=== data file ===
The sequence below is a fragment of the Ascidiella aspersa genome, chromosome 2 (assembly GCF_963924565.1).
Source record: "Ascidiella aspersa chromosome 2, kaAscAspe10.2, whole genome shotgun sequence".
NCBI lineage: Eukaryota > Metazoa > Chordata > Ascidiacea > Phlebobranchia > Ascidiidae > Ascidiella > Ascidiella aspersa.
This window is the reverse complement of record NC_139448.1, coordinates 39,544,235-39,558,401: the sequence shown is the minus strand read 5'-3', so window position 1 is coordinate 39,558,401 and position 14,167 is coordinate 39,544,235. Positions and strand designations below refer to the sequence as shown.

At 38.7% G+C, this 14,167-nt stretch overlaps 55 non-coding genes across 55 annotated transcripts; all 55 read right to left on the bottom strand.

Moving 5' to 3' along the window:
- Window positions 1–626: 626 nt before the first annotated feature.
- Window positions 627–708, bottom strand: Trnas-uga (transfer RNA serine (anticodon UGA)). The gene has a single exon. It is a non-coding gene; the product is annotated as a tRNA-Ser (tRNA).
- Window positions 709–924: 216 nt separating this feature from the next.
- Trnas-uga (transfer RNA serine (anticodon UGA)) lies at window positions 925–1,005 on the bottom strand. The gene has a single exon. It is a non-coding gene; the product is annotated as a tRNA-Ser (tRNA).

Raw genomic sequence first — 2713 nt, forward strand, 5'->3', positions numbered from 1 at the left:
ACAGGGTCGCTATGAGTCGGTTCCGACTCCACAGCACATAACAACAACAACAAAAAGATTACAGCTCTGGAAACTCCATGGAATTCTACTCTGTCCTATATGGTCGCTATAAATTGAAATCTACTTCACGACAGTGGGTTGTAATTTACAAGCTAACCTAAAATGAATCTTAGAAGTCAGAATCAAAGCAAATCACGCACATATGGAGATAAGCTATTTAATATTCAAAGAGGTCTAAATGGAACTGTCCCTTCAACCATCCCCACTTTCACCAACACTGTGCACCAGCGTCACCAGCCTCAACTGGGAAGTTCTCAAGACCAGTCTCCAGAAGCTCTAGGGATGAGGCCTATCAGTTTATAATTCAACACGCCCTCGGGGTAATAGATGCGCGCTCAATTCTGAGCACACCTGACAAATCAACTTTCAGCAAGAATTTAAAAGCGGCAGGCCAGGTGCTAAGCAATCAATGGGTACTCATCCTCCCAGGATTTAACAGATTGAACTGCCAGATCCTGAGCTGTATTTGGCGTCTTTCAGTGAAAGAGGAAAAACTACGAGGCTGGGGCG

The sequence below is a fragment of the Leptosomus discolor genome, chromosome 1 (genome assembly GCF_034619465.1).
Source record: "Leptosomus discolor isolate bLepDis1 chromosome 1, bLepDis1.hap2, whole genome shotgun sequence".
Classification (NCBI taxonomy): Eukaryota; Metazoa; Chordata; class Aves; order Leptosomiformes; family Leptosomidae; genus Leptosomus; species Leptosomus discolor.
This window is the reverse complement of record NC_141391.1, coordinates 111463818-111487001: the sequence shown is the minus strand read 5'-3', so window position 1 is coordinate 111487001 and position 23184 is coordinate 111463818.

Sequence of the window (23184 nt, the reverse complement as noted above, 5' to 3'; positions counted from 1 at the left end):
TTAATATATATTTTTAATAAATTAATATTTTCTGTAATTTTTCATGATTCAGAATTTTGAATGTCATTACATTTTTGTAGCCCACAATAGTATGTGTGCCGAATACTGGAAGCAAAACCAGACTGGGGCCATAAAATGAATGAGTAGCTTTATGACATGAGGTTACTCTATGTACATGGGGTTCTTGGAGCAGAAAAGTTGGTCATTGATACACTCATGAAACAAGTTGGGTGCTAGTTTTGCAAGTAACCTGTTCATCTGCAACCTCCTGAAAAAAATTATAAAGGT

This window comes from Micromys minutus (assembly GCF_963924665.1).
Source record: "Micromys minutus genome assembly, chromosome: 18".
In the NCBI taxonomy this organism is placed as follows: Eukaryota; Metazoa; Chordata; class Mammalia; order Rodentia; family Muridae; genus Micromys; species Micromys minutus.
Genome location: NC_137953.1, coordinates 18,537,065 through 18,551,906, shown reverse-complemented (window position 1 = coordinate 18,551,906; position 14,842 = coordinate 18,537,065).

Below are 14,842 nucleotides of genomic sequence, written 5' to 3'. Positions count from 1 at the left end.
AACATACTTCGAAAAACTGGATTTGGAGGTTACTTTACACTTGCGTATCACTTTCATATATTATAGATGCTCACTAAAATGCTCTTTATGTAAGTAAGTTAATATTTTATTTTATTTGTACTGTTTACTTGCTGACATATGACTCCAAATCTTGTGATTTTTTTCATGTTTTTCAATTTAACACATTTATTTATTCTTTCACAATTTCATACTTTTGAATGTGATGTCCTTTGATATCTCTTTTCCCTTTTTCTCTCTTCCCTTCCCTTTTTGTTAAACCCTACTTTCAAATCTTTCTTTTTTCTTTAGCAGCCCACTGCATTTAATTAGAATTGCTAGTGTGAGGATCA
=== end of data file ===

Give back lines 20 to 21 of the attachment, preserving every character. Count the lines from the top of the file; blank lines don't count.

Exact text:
Source record: "Micromys minutus genome assembly, chromosome: 18".
In the NCBI taxonomy this organism is placed as follows: Eukaryota; Metazoa; Chordata; class Mammalia; order Rodentia; family Muridae; genus Micromys; species Micromys minutus.